James Wood, Owen Caissie Headline 10 Statcast Standouts (April 15)


Image credit: James Wood (Photo by Tom DiPace)

Every Monday morning we’ll highlight 10 players who stood out to us based on their underlying Statcast metrics. These are not full scouting reports, but can often serve as good early indicators of prospects who might be ready to break out, or are demonstrating MLB-ready skills.

Last week, we highlighted Coby Mayo and Paul Skenes as repeat standouts, ready for the MLB, and their performances this past week would only serve to strengthen their cases. This week, we’re going to cover 10 different names, including a pair of very exciting Low-A Mets prospects who might be poised for breakouts.

You can access the data below via Baseball Savant.

Related prospect rankings

10 Statcast Standouts

James Wood, OF, Nationals

Rochester’s season got off to a slow start because of weather. We’ve finally gotten some games and a good sample size of data. The results are quite eye-popping. Wood is currently averaging 95.8 mph on 35 batted ball events, as well as an 90th percentile exit velocity of 108.7 mph, with a very manageable swinging strike rate of 13.8%, exceptional for a player that stands 6-foot-7. The only flaw in his profile this season is his 2.9 degree average launch angle, which may limit his home run output. Wood is currently batting .370/.500/.630 with more walks than strikeouts (12 to 11), along with five steals. He looks like he’ll force his way onto the Nationals’ MLB roster sooner rather than later.

Owen Caissie, CF, Cubs

In terms of Statcast metrics such as exit velos and launch angles, Caissie’s early-season performance is arguably more impressive than Wood’s. Let’s take a look at a couple of charts:

Red bubbles suggest players are generating launch angles geared for home run power, green bubbles indicate players who may be wasting their exit velos by hammering balls into the ground. Larger bubbles indicate a player who is young for the level.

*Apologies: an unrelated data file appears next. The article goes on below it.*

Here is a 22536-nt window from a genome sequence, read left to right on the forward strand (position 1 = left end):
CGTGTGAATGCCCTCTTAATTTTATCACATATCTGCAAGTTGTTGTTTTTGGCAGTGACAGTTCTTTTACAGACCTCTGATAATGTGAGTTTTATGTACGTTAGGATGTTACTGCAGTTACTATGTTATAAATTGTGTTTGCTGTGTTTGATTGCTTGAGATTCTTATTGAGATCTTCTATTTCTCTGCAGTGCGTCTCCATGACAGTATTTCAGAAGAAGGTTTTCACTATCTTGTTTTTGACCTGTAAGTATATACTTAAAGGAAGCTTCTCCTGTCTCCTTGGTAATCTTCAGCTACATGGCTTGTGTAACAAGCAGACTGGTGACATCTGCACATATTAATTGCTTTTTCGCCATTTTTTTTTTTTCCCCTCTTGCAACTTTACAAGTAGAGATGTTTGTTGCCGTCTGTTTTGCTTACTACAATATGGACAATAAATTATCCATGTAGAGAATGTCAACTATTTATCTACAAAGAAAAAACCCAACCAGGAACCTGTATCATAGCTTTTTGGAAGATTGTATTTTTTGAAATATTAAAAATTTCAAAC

Caissie is showing a tick more swing and miss and slightly less raw power than Wood, but he’s doing that while producing an almost ideal 17 degree launch angle, which may help him tap into more of his raw power than Wood. While this hasn’t yet translated into home runs this season, we wouldn’t be surprised to see the surface level results swing upwards soon. The strikeouts remain a concern, but he’s also walking at a decent clip, making him a classic “three true outcomes” type of hitter.

Max Muncy, SS, Athletics

We highlighted a selection of names in the two charts above, and the player that really pops is Max Muncy. He ranked as the No. 9 prospect in the A’s system entering the season and his preseason scouting report highlighted changes he made to simplify his approach and cut down on his strikeout rate. In the early going, Muncy is sporting an excellent 9.8% swinging strike rate, along with a very good 20.8% whiff rate, while posting MLB quality exit velos with optimal launch angles. He’s currently hitting .293/.396/.463 as a full-time shortstop in Triple-A and is the same age as Wood and Caissie. He looks like he may catapult himself up Oakland’s list, or hit his way onto the major league roster.

Joey Loperfido, Astros

The good news: Loperfido has a 1.324 OPS, powered by 10 home runs in just 14 games.

The bad news: He’s struck out 24 times already compared to nine walks.

If you refer to the chart above, you’ll see Loperfido near Muncy and Caminero, but he has a very small bubble as he’s much older than those players. Looking at the underlying metrics would suggest that Loperfido’s power output is real, albeit at a more reasonable level, while his strikeout rates look to be somewhat inflated. He could be playing his way into a stacked Astros lineup.

Jack Leiter, SP, Rangers

In our first Statcast Standouts piece, we highlighted Leiter’s first start of the season, which was very promising. His third start of the season on April 13 was perhaps even more impressive:

Leiter has a low release point, which shares a lot of similar traits to Jared Jones and Spencer Strider, and generated a lot of swing and misses with the fastball, as well as four whiffs with the slider. The fastball has elite pitch metrics, given the low release point, and an 87 mph slider with only 2.6 inches of IVB will usually grade out well, especially when paired with an elite fastball.